To learn more about franchise opportunities, visit pupatellafranchise.com to submit an online application or call 703.825.6334.
It’s September — Bid an especially hot and sweaty August adieu, September is here. Get ready for kids going back to school, fall beer tastings, outdoor festivals, Pumpkin Spice Lattes and cooler weather. As a reminder, however: it’s still summer until Sept. 22.
Author Talk at Kenmore — Best-selling author Ann Patchett will be discussing her new book Commonwealth, which is set in part in Arlington, at an event on Thursday, Sept. 15. The event, at the Kenmore Middle School auditorium, is open to the public, with RSVP; it’s sponsored by One More Page Books and Arlington Public Library. [Eventbrite]
CEB CEO Stepping Down — Tom Monahan, the CEO of the publicly traded, Rosslyn-based firm CEB, is stepping down. The search is now on for a new chief executive for the 4,500-employee company, which will be moving to a gleaming new office tower after construction wraps up, likely in 2018. [Washington Business Journal]
Flickr pool photo by Erinn Shirley
With plenty of turbulence in the Clarendon restaurant scene this summer — opening, closings, rumors — it’s worth noting that some long-time establishments are doing just fine, thank you very much.
Clarendon Grill, which has been in business since 1996, is still among the local winners. The cover band, trivia night and happy hour destination, at 1101 N. Highland Street, just extended its lease.
Owner Peter Pflug says Clarendon Grill is continuing to do well enough that he decided to extend its lease by five years, through March 2022.
Pflug, who has been dubbed the “one of the godfathers of Clarendon nightlife,” chalks the recent turmoil up to an “oversupply of restaurants” in the area.
He said normal supply-and-demand dynamics aren’t working in Clarendon because once there’s an oversupply of restaurants it’s hard to get back to an equilibrium.
“Once a retail space becomes restaurant space, it usually stays that way,” he said. “It’s expensive to put in ADA bathrooms, kitchens, etc.”
Additionally, with the bricks-and-mortar retail industry on the decline thanks to competition from online retail, non-restaurant retailers are not rushing to fill empty space. Who is filling empty space? In some cases it’s savvy restaurant operators who execute well and are effective at carving out their local niche; in other cases it’s owners who are new to the Clarendon market and “may not be the best at doing their homework.”
Yes, rents are high, but that’s not the most important factor at play.
“I don’t think rental rates are nearly as important as oversupply,” Pflug said.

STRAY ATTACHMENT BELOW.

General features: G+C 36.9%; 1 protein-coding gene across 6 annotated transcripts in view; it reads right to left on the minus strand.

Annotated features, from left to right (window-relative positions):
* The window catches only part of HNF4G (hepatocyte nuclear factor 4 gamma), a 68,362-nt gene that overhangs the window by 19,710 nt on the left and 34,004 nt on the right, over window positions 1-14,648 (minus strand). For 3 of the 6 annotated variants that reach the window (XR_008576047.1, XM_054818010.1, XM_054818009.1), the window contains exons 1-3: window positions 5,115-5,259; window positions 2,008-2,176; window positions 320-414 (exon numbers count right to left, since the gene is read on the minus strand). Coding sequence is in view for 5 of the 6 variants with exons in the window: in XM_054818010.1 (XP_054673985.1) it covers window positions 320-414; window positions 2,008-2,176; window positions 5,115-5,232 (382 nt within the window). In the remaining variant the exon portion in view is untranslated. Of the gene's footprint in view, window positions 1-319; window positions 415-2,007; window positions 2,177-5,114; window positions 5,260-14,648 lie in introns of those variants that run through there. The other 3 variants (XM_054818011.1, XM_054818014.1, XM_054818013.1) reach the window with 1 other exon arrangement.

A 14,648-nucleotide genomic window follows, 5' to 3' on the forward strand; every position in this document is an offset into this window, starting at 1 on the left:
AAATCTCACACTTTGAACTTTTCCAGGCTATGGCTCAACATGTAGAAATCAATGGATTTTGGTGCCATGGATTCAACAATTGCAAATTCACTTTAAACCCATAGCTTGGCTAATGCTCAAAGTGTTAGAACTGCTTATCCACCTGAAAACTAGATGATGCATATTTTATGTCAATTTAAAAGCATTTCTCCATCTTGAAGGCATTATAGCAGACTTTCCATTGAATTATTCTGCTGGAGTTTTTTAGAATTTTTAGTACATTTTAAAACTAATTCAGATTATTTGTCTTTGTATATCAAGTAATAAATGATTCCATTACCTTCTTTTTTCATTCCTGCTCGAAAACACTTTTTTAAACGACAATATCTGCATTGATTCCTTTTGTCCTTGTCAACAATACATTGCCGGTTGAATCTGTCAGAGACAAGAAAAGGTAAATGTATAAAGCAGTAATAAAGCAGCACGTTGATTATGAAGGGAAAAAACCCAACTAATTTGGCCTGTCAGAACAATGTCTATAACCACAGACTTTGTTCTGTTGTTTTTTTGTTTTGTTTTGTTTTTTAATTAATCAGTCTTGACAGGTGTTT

Clarendon Grill, which was renovated in 2010, continues to have a full slate of live entertainment on tap, including the aforementioned cover bands, “hilarious” Wednesday trivia nights, karaoke nights and salsa dancing nights.
It can be called a “hidden gem” and a “buried treasure” because of its subterranean location and the nature of its business: Protea Diamonds has been creating custom designer jewelry for an educated and cultured clientele for 30 years in the same North Arlington location, in the lower level of the Lee-Harrison Shopping Center.
And, unless you have refined taste and a passion for one-of-a-kind jewelry, you most likely have never heard of Protea, until now.
Anthony Taitz is okay with that. In fact, contrary to just about every other retailer, he prefers appointments at his quiet boutique shop with clients over walk-in foot traffic. That way, he can devote the time and attention required to craft exactly the piece the client sees in their dreams.
And some of his clients dream big. Here’s a recent example:
“My client wanted to propose marriage at the bottom of the ocean, while scuba diving,” Anthony says. “So we made a cubic zirconia copy to look like the real thing in case he lost it.” The diver-boyfriend proposed with the impressive copy underwater but gave his fiancée the real ring safely back at the hotel.
That’s just one of Anthony’s seemingly endless stories about a career that has taken him from his hometown of Johannesburg, South Africa, to the dusty back roads of Texas to the bustling community of Arlington where he has earned his reputation as the “anti-mall, anti-mass market” jeweler.
“We give attention to detail, to quality,” he says. “We make exclusive, high-end, one-of-a-kind pieces that you won’t find anywhere else.”
Ideal-cut South African diamonds and precious gems are used to craft engagement rings, wedding bands, anniversary bands, earrings, necklaces and bracelets, and just as vital as the material is the education that the client receives when Anthony explains their creation.
Anthony cautions that “we are not inexpensive.” Of his pricing, he says, “on a scale of five we are between two and three.”
Modern jewelry shoppers, he said, “study the market on the Internet, and we welcome that. They know what they want and they know what they should pay. It is up to us to create exactly what they see in their dreams.”